Updated: Jan 29
The human body needs a total of 102 trace minerals (metals) to run at its full potential and 4% of our bodies are made up of these minerals alone. Some minerals are needed more than others, some are only needed microscopic amounts, but they all serve a particular purpose and our body relies on them to maintain optimal health. Mineral deficiencies have an adverse effect on our health and lead to a multitude of side effects, symptoms and diseases. The importance of maintaining consistent levels of these minerals is very rarely mentioned in allopathic or orthodox medicine, but the truth is that most of the common illnesses are totally avoidable through diet alone.
Iron (Fe) is one of the most important trace minerals in our diet. It is essential for the functionality of haemoglobin, the protein inside red blood cells responsible for transporting oxygen around the body. Most of the iron we consume resides in our red blood cells. A deficiency in iron can lead to numerous health problems and illnesses including, fatigue, insomnia, headaches, dizziness and restless leg syndrome. Although iron deficiency is extremely common, all of these conditions can be easily avoided by consuming food with high amounts of iron. The daily value of iron intake of 18mg, and deficiency will arise if the iron cannot be restored quick enough. The most common way this can occur is after exercise. Active people will loose large amounts of iron so will need to replenish quicker, statistics show that women are more likely to suffer than males. Large amounts of iron can be lost during the menstrual cycle, and pregnant women especially should pay attention to their iron levels, as an increase as much as 50% could be required. Vitamin C is needed to help the body absorb iron into the bloodstream.
Foods rich in Iron include:
- Pumpkin Seeds
- Dark Chocolate
- Hemp Seeds
- Flax Seeds
- Swish Chard
- Palm Hearts
- Coconut Milk
- Burdock Root
So let's explore some of the health benefits of Iron.
1. Encourages Muscle Growth
Athletes are the most common sufferers of anaemia, usually due to the lack of mineral replenishment after vigorous exercise. The body stores approximately 3-5 grams of iron at a time and most of it is used in the blood in a compound called 'heme'. Heme is essential in transferring energy and the body including the muscles. It's transferred to the muscles via myoglobin, a protein that helps your muscle cells match the supply of oxygen required by muscles that are working and under stress. If the body is depleted in iron, this process will slow down and not allow the maximum potential of muscle growth or repair.
2. Improves Sleep
If the body does not store enough iron, an amino acid known as 'tryptophan' cannot be produced. A study published by Scientific Report in 2019 showed that tryptophan is needed to produce the melatonin and serotonin hormones. "Serotonin influences your mood, cognition and behaviour, while melatonin influences your sleep-wake cycle." So a depletion of iron can directly effect the hormones necessary for a good night's sleep.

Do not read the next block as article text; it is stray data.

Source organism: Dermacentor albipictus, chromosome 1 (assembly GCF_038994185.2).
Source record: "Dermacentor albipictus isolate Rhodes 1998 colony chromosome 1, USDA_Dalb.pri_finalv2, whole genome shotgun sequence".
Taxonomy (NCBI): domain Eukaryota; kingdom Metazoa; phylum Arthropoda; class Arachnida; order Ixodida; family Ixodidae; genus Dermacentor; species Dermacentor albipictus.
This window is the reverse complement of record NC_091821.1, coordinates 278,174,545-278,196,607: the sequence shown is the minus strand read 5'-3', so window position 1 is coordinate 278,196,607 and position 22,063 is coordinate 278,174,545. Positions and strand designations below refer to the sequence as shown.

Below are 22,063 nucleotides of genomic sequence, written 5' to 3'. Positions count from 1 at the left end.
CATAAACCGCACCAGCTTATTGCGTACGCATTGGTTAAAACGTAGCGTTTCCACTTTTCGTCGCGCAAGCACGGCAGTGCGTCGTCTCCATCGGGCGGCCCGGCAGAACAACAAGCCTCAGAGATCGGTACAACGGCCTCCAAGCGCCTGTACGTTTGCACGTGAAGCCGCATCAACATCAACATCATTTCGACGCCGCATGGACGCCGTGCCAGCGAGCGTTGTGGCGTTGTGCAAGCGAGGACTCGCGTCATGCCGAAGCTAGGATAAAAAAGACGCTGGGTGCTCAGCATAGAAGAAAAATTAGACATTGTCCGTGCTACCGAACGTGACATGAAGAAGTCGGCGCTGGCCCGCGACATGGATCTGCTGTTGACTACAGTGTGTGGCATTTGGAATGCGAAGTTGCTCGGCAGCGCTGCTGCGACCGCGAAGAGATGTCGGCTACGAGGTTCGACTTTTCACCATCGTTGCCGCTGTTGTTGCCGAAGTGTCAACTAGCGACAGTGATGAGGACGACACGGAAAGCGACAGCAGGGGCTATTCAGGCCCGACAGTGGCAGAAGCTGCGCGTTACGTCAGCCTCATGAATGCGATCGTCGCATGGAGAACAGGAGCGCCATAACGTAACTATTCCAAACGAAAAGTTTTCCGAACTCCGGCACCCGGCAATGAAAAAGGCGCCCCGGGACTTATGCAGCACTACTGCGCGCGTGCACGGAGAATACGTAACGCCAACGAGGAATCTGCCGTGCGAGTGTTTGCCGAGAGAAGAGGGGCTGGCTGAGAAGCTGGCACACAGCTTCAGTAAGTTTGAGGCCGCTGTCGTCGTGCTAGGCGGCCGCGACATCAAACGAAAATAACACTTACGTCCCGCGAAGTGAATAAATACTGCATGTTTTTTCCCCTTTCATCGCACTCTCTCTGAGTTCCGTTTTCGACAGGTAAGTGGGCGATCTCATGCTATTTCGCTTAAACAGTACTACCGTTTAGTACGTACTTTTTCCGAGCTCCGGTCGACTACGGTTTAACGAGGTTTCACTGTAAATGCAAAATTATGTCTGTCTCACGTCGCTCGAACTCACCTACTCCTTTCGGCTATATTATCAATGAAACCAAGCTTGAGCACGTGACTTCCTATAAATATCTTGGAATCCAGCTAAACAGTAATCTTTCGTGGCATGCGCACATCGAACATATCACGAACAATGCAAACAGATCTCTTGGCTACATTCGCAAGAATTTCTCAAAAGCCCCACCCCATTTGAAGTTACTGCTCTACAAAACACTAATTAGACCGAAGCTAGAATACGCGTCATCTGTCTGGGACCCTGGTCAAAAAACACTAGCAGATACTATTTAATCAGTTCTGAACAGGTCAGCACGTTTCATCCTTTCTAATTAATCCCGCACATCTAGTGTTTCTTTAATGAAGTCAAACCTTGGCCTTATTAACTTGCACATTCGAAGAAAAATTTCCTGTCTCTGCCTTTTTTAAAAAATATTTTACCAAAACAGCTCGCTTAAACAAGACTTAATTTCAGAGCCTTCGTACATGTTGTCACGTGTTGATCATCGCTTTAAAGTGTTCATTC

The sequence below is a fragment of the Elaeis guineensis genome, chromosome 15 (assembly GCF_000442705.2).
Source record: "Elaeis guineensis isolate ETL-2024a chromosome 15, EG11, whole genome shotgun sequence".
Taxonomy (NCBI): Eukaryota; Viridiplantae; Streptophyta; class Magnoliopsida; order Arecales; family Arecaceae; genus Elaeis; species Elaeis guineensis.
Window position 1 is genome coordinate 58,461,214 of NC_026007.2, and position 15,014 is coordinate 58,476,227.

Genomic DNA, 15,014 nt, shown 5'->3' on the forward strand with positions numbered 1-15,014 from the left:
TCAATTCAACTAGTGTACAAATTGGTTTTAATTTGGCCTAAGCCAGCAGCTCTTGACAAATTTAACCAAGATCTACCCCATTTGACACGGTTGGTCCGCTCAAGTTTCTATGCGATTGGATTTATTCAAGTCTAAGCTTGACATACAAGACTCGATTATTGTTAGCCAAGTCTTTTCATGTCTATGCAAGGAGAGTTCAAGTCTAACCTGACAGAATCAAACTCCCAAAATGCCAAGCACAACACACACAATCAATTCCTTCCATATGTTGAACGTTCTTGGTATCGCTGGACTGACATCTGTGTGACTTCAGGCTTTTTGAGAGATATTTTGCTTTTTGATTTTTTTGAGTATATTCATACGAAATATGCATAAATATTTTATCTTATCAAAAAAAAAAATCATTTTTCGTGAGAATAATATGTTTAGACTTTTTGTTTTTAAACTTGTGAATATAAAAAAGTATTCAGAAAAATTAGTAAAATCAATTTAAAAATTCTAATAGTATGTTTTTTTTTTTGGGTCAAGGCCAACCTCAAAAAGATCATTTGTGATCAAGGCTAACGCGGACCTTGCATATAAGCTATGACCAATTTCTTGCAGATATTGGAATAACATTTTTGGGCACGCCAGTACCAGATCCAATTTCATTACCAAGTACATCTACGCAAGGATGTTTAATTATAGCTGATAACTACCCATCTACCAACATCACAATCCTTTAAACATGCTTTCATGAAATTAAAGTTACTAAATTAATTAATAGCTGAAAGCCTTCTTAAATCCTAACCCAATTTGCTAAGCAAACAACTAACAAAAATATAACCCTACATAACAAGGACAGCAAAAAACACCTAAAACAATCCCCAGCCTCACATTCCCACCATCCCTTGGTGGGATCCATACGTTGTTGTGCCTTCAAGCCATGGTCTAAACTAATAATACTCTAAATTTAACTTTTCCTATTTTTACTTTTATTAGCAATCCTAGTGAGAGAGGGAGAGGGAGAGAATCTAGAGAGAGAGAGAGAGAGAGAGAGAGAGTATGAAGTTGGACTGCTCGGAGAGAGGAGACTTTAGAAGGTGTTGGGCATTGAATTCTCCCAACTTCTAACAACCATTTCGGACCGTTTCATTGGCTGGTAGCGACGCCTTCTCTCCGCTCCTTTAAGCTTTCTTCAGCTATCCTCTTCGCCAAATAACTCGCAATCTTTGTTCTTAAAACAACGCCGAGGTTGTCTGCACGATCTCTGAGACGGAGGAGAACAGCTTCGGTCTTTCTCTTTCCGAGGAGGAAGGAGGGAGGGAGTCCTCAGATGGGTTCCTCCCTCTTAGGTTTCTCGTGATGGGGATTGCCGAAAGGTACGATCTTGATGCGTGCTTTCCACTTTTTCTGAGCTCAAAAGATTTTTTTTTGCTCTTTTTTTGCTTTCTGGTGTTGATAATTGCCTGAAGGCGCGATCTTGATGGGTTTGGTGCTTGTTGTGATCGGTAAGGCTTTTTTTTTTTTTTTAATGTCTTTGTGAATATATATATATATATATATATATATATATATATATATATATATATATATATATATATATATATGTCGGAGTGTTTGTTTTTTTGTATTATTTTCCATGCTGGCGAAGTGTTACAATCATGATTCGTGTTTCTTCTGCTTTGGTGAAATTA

Anaemia can also bring on a very annoying health issue known as 'restless leg syndrome'. Restless leg syndrome is a big contributor in people that suffer with insomnia. As the body cannot fully relax, even once asleep, this condition often disrupts sleeping patterns and interrupts a peaceful night's rest and recovery.
3. Improves Circulation
Iron is the crucial mineral needed for production of haemoglobin, the protein that carries oxygen around the body via the red blood cells. About 70% of the body's iron is stored here, so this is its primary function. Haemoglobin is essential in the transfer of oxygen from the lungs into the tissues, whereas the myoglobin then helps to transfer this energy to the muscles. Of course, without the right amount of oxygen transported efficiently around the body, the circulatory system is strained and the body will suffer as a result.
4. Fights Fatigue
One of the most common symptoms of iron deficiency is fatigue. Fatigue leaves the body feeling lethargic, heavy and slow. This is due to the lack of red blood cells in the body. Without these, as we mentioned above, oxygen cannot be properly transported around the body. Often sufferers of chronic fatigue quickly show others side effects such as sleeping problems, loss of appetite, lack of motivation and inability to concentrate. Fatigue is usually a direct effect of diet and lifestyle but is the first tell tale sign of anaemia.
5. Boosts Immune System
Iron plays an important part in keeping up the body's natural defence system. When left depleted, all of the factors already mentioned all contribute to not being able to fight off common illnesses such as colds and flu. A tired and fatigued body with insufficient red blood cells is not equipped to defend itself, which is why anaemia sufferers often find themselves under the weather.